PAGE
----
Tracking the Tesla Roadster

Tracking the Tesla Roadster

Since SpaceX's decision to launch Elon Musk's personal Tesla Roadster into space, which sent the vehicle on an eternal voyage into the cosmic wilderness where it is likely to remain for millennia to come, the EV company has garnered attention from all around the world. The cherry-colored sports automobile has been in space for precisely five years as of Monday, February 6.

According to the tracking website, data estimations show that on the anniversary date of Feb. 6, the Tesla Roadster had made around three and a quarter rounds around the sun and was situated about 203 million miles (327 million kilometers) from Earth. Over 4 billion kilometers and 2.5 billion miles of empty space have been traveled by the roadster. However, the car made its first near approach to Mars in 2020, traveling just 5 million miles from the planet—roughly 20 times farther than it is from the moon.

But it's hard to say for sure where the car is or whether it's still in one piece because it's likely the car could have been damaged or destroyed by a meteoroid or corroded beyond recognition by radiation. The roadster has not been directly observed since the weeks immediately following its launch atop a three-million-pound Falcon Heavy rocket in 2018. Only estimated approximations of the car's trajectory are used to get the most recent data.

The launch of Tesla Roadster in 2018

Because the car doesn't provide much scientific value, astronomers aren't particularly motivated to actively track it. The Tesla was ultimately planned to be used as a dummy cargo for the Falcon Heavy's inaugural flight, which launched in February 2018 and had a 50/50 chance of succeeding, according to Elon Musk. Everything did go off without a hitch at the launch and the vehicle has been circling the sun ever since. Though Mars itself was on the other side of the sun as of Monday, it was just crossing its path.

SpaceX stuffed the car with numerous Easter eggs before its 2018 flight. Starman, the spacesuit-clad mannequin behind the wheel, held a placard that said "Don't Panic," an allusion to the renowned science fiction novel "The Hitchhiker's Guide to the Galaxy," on the dashboard. The works of sci-fi author Isaac Asimov were also stored on a data storage device, and the names of thousands of SpaceX employees were written on a plaque.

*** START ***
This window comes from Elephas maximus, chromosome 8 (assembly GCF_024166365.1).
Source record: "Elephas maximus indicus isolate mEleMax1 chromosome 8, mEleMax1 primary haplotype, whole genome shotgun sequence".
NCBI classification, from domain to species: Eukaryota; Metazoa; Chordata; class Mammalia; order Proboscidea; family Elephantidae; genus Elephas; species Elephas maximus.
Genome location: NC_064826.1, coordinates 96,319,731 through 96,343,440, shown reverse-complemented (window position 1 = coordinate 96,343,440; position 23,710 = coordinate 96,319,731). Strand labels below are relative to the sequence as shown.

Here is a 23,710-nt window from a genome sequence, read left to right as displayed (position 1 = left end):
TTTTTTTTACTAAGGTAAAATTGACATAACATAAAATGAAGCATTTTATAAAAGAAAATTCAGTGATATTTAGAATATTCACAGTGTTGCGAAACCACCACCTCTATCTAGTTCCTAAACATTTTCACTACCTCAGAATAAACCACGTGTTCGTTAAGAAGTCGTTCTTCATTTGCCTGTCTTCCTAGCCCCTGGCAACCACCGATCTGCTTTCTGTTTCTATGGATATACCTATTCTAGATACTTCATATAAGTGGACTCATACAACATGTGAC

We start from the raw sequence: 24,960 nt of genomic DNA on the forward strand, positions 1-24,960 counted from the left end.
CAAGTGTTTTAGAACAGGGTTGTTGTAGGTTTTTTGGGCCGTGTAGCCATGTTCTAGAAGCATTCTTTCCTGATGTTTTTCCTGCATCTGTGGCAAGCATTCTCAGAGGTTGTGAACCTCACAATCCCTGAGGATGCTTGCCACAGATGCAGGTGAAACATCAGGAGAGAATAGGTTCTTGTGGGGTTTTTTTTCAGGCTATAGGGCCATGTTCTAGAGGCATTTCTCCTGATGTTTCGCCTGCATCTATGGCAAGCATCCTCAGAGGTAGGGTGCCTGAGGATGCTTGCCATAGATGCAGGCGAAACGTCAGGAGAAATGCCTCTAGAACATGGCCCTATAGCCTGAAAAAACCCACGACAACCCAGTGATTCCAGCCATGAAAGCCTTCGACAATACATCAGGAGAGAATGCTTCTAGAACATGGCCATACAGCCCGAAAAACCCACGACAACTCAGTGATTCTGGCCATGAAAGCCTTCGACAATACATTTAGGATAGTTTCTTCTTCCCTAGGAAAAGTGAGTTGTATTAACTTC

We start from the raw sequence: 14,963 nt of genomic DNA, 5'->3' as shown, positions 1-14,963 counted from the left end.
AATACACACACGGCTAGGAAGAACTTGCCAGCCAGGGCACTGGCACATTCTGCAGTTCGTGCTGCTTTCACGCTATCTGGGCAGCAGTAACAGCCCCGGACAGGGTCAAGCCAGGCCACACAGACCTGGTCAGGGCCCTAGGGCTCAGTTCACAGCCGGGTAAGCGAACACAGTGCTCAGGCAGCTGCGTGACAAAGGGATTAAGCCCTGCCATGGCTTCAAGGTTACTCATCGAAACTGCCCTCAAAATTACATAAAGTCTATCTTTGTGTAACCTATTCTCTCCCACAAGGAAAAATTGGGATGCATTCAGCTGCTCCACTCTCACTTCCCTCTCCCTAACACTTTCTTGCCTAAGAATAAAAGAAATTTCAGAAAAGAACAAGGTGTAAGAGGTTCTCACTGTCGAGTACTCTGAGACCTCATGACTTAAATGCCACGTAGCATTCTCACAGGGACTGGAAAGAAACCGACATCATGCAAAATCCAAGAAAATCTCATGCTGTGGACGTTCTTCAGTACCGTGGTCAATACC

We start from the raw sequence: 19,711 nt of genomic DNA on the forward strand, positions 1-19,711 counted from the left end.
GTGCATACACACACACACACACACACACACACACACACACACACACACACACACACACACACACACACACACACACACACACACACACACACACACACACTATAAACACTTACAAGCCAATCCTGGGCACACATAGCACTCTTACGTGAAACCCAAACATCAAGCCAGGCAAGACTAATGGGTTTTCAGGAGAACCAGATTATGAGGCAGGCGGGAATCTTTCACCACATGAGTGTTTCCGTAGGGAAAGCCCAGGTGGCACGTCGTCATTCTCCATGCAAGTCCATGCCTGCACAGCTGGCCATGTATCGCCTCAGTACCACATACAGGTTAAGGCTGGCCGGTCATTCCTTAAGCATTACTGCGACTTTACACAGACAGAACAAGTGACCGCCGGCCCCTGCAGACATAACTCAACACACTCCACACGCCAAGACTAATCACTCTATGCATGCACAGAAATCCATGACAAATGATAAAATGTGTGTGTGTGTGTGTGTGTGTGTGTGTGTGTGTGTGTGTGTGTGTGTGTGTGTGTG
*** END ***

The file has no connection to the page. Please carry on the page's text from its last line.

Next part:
Starman's future

A long-standing Musk dream, which also supports SpaceX's declared goal to populate Mars, is that humanity would someday establish settlements on other planets in the solar system. Musk expressed this desire at the moment of launch. Musk said his hope is that his "descendants will be able to haul (the roadster) back to a museum" if and when that occurs.

The roadster won't likely get close to another planet until 2035 when it will sail by Mars once more. Then, according to NASA estimates, it will make two approaches close to Earth between 2047 and 2050. Additionally, a 2018 academic study put the likelihood of an automobile collision with Earth during the next 15 million years at roughly 22%. It has a 12% chance of colliding with Venus or the Sun, respectively.

Hopefully, the car smashes into pieces as it slams back into the dense atmosphere if it does end up taking a collision path with Earth. Spaceborne objects colliding with Earth are actually rather frequent; most of the time, these items burn up in the atmosphere as they enter. Rarely do such impacts harm populous regions.

The roadster has its own entry in NASA's Horizons database, which tracks all the "bodies" in the solar system, including exploratory probes, planets, moons, comets, and asteroids, to keep track of its anticipated location. The "SpaceX Roadster (spacecraft) (Tesla)" item -143205 is what the Tesla is known as.
Visit and type in "roadster" to see a simulation of Tesla's orbit (based on the data in Horizons).

Roadster 2023 Production

Even though the all-new Tesla Roadster won't be released until the second half of this year, the wait should have been worthwhile. The 2023 model, which is packed with innovations and technologies borrowed from aerospace, is anticipated to completely change the sports car market. It won't be for the timid to attempt the next-generation Roadster. It would likely be more extreme than what Tesla had previously promised in 2017.
The new Tesla Roadster is expected to cost around USD 200,000 or more.

Its likely competitors will be Polestar 6, Fisker Ronin, Chevrolet Corvette Electric, and Maserati GranTurismo Folgore.